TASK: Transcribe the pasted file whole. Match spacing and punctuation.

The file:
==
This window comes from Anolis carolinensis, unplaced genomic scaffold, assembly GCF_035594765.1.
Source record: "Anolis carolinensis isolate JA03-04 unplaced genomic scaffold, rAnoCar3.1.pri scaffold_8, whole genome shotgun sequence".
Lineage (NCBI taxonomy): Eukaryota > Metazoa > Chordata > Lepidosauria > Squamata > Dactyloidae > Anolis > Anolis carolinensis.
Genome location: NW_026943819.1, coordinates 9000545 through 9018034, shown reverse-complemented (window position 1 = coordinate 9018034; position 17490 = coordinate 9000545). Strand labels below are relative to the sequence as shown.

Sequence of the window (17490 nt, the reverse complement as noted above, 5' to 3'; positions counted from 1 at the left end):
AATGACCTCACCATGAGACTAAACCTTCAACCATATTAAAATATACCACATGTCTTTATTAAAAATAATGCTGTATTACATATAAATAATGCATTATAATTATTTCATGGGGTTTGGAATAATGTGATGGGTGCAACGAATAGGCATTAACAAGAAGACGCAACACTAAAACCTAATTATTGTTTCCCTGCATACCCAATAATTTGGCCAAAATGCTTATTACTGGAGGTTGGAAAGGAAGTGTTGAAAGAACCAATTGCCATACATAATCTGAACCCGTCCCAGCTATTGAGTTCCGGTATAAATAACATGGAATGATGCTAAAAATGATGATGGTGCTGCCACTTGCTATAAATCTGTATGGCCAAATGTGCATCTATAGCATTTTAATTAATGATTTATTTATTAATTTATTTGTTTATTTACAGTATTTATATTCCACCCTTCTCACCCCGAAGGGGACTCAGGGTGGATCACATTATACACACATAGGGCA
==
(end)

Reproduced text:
This window comes from Anolis carolinensis, unplaced genomic scaffold, assembly GCF_035594765.1.
Source record: "Anolis carolinensis isolate JA03-04 unplaced genomic scaffold, rAnoCar3.1.pri scaffold_8, whole genome shotgun sequence".
Lineage (NCBI taxonomy): Eukaryota > Metazoa > Chordata > Lepidosauria > Squamata > Dactyloidae > Anolis > Anolis carolinensis.
Genome location: NW_026943819.1, coordinates 9000545 through 9018034, shown reverse-complemented (window position 1 = coordinate 9018034; position 17490 = coordinate 9000545). Strand labels below are relative to the sequence as shown.

Sequence of the window (17490 nt, the reverse complement as noted above, 5' to 3'; positions counted from 1 at the left end):
AATGACCTCACCATGAGACTAAACCTTCAACCATATTAAAATATACCACATGTCTTTATTAAAAATAATGCTGTATTACATATAAATAATGCATTATAATTATTTCATGGGGTTTGGAATAATGTGATGGGTGCAACGAATAGGCATTAACAAGAAGACGCAACACTAAAACCTAATTATTGTTTCCCTGCATACCCAATAATTTGGCCAAAATGCTTATTACTGGAGGTTGGAAAGGAAGTGTTGAAAGAACCAATTGCCATACATAATCTGAACCCGTCCCAGCTATTGAGTTCCGGTATAAATAACATGGAATGATGCTAAAAATGATGATGGTGCTGCCACTTGCTATAAATCTGTATGGCCAAATGTGCATCTATAGCATTTTAATTAATGATTTATTTATTAATTTATTTGTTTATTTACAGTATTTATATTCCACCCTTCTCACCCCGAAGGGGACTCAGGGTGGATCACATTATACACACATAGGGCA